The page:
Music with mass support
The city's biggest crowd-funded music festival returns with a bouquet of artistes
If you log on to the official website of Control Alt Delete (CAD) — the city's biggest crowd-funded music festival — you'll find a page with a detailed summary of where the organisers spend their money. Their accounting, in other words, is as transparent as cellophane paper. And the trust they have thus built has made this event evolve from its humble origins into a roaring affair over the years.
"It's people's money; they deserve to know where it went. We also want to encourage the next generation of promoters, helping them dissect the accounts and understand how much is needed where," says Himanshu Vaswani, co-founder of 4X4 Entertainment, which hosts CAD. He adds, however, that the funds collection has been comme ci comme ça this year, though it generally picks up in the last few days. Either way, the festival offers a diverse bouquet of musical genres spread across five stages. Here's what you can expect from each of them.
On February 1 and 2, 2 pm
At Roaring Farm, Pathare Wadi, Malwani Village, Malad West.
Log on to controlaltdelete.in
Cost Pay what you want
Mumbai 95 (Hip-hop)
The hip-hop juggernaut doesn't seem to be stopping in India, as will be evident at this stage. It's where Park Circus, a take-no-prisoners rap crew from Kolkata, will make their Mumbai debut. Also watch out for BFR Soundsystem, a reggae act that's made a business out of calling a spade a spade.
Sidestand (Alternative rock)
This is where you should head if you want to roll back the years and listen to some straight-up, unfiltered live music. Some of the acts to watch out for are Blakc, Mumbai-based rock veterans; Donn Bhat + Passenger Revelator, whose live-electronic sound is such that at one moment, you are dancing as if there's no tomorrow and at the other, you are transported to a dreamy realm; and The Many Roots Ensemble, a genre-agnostic outfit with chameleon-like sonic changes.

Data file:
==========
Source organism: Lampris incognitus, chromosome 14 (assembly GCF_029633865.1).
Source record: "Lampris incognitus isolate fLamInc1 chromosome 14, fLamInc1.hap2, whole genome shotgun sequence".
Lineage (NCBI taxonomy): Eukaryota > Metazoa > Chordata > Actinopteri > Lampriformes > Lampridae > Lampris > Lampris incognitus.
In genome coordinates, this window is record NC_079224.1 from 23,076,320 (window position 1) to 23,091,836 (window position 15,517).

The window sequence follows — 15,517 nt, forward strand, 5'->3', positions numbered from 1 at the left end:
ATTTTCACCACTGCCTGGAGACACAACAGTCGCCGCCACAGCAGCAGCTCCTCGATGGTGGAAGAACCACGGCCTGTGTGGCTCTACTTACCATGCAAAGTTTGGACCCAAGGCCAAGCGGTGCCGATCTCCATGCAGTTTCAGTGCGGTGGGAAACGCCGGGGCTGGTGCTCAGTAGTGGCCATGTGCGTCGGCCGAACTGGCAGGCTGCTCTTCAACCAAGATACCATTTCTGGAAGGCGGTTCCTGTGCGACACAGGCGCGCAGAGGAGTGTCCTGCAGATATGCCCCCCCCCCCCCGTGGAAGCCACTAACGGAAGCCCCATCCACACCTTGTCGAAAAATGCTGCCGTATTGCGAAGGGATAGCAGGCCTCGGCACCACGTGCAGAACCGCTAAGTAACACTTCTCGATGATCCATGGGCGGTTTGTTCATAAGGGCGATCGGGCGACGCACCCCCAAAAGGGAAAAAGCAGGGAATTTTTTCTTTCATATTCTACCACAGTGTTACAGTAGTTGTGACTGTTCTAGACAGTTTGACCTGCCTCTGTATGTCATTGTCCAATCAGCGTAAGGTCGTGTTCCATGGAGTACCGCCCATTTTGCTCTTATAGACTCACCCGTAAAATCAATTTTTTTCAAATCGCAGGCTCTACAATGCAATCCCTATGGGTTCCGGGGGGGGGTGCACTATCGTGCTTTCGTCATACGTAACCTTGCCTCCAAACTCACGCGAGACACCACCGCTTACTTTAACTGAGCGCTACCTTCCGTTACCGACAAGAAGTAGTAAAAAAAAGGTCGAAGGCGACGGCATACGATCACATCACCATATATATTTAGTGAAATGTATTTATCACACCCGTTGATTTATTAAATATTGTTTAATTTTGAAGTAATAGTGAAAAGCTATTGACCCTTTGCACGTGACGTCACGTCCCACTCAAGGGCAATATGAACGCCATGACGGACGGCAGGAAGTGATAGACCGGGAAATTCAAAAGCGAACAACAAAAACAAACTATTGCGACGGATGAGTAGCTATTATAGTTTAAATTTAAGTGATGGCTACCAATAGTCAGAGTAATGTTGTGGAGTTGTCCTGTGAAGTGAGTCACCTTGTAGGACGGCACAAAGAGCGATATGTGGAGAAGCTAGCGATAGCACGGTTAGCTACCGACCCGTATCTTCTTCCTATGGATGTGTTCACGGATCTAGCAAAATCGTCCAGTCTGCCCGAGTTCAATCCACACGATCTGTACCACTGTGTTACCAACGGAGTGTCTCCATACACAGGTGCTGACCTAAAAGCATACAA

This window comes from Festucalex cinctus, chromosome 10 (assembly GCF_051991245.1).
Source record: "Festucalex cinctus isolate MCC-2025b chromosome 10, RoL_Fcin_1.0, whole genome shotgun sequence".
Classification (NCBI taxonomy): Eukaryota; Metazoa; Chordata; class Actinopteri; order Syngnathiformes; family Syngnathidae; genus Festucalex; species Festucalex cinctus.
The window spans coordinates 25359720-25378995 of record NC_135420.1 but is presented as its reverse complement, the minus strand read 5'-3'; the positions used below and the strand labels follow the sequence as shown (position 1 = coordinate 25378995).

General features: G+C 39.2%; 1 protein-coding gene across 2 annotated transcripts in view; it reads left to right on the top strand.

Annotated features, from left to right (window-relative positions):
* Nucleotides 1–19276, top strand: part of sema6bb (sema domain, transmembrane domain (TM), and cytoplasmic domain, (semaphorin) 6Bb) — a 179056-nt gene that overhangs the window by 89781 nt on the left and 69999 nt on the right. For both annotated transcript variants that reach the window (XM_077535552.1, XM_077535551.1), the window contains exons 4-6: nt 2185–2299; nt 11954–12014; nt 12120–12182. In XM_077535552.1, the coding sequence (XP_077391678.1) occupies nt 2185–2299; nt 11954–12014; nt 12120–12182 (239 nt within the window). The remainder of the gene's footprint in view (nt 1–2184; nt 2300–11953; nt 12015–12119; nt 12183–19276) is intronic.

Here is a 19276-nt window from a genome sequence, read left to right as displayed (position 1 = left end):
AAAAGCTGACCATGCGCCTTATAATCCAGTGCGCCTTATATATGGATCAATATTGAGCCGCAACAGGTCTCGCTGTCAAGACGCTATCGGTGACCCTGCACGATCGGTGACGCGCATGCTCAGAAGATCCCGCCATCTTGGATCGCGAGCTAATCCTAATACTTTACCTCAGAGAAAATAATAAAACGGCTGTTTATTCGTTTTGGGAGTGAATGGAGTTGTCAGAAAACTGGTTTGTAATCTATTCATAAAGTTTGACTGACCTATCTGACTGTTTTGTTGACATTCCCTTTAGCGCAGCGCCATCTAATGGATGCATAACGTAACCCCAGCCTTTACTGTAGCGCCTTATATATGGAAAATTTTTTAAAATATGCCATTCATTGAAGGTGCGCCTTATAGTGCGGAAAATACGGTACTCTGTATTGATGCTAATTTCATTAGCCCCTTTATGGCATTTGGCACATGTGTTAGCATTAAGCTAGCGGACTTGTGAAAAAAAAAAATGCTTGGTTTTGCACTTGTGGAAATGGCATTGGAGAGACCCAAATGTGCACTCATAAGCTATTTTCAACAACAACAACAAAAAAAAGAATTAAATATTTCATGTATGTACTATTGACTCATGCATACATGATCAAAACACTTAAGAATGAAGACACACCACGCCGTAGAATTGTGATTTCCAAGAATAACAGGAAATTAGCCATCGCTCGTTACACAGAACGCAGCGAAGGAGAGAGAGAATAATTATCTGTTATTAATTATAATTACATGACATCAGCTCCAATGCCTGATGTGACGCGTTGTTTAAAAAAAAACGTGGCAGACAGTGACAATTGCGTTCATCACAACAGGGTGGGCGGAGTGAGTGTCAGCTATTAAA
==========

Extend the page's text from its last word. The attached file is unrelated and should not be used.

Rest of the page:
Survive This (Metal)
Godless performs live
Don't expect mellifluous tunes or lullabies at the Survive This stage (as you might have guessed from the name). Instead, put on a black T-shirt. Raise your hand with your fingers depicting the horn symbol that looks like \m/. Head-bang as if your neck is made of rubber. And watch out for the mosh pit that will inevitably form in your vicinity, since that's the sort of reaction that bands like Godless, Amorphia, Albatross and Diarchy elicit.
Synths & Strings (Singer-songwriters)
If the Survive This stage is chalk, then this one is cheese. The music here is going to be as far removed from metal as Leftist ideology is from the RSS. Singer-songwriters and ambient artistes are going to hold forth on stage playing hum-along tunes. Don't miss the headliner, Ankur Tewari, and other acts like National Animal and Rounak Maiti, all of whom embody the "mellifluous" sensibilities that will be absent at the Survive This stage.
Electric Jungle (Electronica)
There was a time in the 1990s when electronic music in India was dismissed as either trance or techno. But then greater Internet penetration and technological advancements ensured that electronica became a behemoth in the 2000s that rules the musical roost these days. There is a proliferation of DJs and producers in the indie circuit, and eight of them will take over this stage, including veteran outfit Bandish Projekt, Oceantied, Corridors and EZ Riser. But make sure you put on your dancing shoes before you check them out.
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